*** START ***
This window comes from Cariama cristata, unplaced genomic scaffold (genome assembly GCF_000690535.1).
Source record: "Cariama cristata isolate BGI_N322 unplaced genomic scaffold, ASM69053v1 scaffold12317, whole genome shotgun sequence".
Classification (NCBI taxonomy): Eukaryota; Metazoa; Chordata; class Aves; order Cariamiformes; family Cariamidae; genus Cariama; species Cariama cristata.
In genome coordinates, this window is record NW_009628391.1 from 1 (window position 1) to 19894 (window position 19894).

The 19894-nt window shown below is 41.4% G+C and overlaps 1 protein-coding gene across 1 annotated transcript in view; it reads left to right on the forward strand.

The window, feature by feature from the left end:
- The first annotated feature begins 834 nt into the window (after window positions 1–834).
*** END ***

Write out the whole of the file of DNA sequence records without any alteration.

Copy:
This window comes from Cariama cristata, unplaced genomic scaffold (genome assembly GCF_000690535.1).
Source record: "Cariama cristata isolate BGI_N322 unplaced genomic scaffold, ASM69053v1 scaffold12317, whole genome shotgun sequence".
Classification (NCBI taxonomy): Eukaryota; Metazoa; Chordata; class Aves; order Cariamiformes; family Cariamidae; genus Cariama; species Cariama cristata.
In genome coordinates, this window is record NW_009628391.1 from 1 (window position 1) to 19894 (window position 19894).

The 19894-nt window shown below is 41.4% G+C and overlaps 1 protein-coding gene across 1 annotated transcript in view; it reads left to right on the forward strand.

The window, feature by feature from the left end:
- The first annotated feature begins 834 nt into the window (after window positions 1–834).